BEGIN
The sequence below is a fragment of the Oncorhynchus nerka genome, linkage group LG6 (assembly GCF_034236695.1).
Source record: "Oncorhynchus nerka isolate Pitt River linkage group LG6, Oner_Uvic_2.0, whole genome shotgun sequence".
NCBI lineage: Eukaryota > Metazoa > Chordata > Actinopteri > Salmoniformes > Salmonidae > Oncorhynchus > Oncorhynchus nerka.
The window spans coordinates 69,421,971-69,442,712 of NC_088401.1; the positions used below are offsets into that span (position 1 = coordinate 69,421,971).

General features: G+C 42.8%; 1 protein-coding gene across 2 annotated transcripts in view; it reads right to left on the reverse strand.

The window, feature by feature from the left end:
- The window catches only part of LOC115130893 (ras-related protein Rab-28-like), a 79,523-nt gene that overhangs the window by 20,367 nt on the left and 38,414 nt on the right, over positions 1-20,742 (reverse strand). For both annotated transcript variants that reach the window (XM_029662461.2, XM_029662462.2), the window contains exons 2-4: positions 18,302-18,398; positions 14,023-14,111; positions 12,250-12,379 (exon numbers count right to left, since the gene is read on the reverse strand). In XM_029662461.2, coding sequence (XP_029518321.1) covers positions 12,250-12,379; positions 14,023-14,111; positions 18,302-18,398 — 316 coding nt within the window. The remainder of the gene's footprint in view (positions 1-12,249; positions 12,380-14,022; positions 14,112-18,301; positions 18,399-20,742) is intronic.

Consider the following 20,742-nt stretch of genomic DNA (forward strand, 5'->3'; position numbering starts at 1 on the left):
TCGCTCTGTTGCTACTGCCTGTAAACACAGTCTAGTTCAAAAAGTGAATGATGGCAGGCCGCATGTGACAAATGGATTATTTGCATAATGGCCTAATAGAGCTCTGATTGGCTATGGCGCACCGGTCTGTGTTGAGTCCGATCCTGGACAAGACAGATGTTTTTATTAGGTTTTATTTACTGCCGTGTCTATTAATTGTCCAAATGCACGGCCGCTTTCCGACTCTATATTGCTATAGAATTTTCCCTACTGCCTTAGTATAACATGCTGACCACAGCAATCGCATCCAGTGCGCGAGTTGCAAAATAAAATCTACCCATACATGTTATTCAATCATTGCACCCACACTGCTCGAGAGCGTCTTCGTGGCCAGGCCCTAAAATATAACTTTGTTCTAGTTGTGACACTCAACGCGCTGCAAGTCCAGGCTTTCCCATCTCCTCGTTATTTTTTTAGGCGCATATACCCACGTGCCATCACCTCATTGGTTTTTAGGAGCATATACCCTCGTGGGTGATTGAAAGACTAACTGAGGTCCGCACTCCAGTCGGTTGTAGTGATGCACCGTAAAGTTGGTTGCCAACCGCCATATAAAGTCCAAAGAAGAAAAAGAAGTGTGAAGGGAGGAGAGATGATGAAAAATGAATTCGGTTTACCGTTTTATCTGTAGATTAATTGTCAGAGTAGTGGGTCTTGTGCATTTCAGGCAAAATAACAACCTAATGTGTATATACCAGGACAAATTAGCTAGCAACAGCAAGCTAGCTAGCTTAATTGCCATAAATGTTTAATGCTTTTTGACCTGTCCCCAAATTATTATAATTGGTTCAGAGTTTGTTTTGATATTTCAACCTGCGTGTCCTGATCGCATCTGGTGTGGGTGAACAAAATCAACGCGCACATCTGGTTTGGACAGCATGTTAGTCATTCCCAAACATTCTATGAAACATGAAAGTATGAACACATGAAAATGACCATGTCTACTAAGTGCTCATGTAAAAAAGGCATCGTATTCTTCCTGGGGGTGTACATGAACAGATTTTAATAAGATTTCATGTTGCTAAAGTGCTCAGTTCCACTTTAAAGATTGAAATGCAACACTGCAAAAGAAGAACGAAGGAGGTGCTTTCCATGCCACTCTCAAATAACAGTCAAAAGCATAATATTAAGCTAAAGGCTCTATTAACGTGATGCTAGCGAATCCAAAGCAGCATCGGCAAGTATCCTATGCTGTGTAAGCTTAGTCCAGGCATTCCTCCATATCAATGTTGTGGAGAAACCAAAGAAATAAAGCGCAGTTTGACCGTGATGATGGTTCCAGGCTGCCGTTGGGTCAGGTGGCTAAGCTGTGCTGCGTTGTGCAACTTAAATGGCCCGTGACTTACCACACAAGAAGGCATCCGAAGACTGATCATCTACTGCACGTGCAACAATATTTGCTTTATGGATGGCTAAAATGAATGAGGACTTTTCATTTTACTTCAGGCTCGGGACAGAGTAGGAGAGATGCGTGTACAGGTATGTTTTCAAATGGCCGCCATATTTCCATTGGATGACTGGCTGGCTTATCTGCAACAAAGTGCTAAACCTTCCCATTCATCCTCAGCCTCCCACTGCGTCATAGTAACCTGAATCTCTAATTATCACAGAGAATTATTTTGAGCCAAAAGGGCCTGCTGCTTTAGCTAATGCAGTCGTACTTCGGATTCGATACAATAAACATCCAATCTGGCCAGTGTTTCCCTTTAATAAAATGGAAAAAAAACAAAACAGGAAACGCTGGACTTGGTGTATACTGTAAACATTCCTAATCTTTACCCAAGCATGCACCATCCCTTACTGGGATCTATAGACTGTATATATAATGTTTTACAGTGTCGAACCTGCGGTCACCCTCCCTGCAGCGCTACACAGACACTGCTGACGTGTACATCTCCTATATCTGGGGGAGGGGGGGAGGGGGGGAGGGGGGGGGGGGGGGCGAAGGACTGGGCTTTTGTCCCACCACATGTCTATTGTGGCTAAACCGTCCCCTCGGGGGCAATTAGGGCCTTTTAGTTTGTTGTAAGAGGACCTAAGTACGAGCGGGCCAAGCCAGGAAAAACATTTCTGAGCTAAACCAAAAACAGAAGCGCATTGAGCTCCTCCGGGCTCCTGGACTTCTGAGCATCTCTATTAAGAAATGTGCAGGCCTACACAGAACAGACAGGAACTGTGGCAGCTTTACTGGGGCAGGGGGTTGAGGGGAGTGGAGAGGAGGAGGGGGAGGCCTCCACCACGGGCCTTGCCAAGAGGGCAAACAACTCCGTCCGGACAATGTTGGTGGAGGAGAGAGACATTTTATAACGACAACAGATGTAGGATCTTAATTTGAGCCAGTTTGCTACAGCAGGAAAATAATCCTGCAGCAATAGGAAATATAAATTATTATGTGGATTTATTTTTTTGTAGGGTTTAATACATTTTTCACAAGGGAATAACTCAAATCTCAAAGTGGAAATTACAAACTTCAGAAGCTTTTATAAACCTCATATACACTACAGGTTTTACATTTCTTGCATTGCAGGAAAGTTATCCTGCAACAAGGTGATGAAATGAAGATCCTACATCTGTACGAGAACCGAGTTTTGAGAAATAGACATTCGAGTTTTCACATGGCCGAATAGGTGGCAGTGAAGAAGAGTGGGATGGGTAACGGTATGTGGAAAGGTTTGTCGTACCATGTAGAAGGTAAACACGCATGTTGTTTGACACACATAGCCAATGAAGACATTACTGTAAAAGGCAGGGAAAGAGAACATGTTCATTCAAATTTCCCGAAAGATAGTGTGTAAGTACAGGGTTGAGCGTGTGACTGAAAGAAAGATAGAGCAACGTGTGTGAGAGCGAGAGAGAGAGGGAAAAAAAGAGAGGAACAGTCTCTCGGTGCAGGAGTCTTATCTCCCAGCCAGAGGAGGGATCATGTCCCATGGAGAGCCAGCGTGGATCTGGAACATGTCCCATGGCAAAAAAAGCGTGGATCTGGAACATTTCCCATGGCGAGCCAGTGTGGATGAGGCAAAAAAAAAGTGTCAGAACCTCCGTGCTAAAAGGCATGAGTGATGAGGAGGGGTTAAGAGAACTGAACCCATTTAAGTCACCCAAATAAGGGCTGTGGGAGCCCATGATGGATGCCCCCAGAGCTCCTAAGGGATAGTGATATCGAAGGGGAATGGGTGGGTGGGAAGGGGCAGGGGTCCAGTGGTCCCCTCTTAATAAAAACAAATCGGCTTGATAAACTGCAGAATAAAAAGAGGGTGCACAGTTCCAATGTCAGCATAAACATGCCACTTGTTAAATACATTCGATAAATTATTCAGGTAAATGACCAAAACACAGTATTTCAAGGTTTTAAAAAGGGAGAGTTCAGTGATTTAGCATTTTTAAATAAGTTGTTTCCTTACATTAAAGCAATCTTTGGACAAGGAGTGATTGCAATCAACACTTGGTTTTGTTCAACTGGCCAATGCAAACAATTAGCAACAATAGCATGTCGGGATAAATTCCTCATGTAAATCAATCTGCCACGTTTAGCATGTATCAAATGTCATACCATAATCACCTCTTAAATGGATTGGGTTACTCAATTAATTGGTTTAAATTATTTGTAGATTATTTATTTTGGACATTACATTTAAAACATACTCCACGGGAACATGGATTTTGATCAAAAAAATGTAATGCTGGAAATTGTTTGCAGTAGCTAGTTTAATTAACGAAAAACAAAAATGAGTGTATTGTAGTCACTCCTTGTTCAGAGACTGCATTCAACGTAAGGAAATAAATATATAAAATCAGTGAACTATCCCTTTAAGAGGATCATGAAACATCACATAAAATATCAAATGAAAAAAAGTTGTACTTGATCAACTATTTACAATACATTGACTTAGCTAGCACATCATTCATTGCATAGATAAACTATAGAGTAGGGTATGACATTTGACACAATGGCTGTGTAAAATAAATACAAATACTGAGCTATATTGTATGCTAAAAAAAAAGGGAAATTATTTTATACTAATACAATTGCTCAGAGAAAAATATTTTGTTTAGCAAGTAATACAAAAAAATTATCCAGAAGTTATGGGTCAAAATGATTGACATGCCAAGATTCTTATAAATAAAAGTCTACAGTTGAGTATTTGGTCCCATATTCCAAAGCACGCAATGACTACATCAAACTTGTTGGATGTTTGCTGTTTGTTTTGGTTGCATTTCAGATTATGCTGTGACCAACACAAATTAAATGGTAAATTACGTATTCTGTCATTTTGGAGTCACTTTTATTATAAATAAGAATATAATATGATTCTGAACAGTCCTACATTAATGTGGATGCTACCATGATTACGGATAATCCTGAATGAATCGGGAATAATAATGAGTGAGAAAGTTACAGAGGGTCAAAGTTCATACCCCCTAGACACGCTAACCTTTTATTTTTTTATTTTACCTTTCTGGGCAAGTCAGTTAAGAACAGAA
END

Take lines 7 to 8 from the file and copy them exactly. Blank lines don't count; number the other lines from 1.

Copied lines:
- The window catches only part of LOC115130893 (ras-related protein Rab-28-like), a 79,523-nt gene that overhangs the window by 20,367 nt on the left and 38,414 nt on the right, over positions 1-20,742 (reverse strand). For both annotated transcript variants that reach the window (XM_029662461.2, XM_029662462.2), the window contains exons 2-4: positions 18,302-18,398; positions 14,023-14,111; positions 12,250-12,379 (exon numbers count right to left, since the gene is read on the reverse strand). In XM_029662461.2, coding sequence (XP_029518321.1) covers positions 12,250-12,379; positions 14,023-14,111; positions 18,302-18,398 — 316 coding nt within the window. The remainder of the gene's footprint in view (positions 1-12,249; positions 12,380-14,022; positions 14,112-18,301; positions 18,399-20,742) is intronic.

Consider the following 20,742-nt stretch of genomic DNA (forward strand, 5'->3'; position numbering starts at 1 on the left):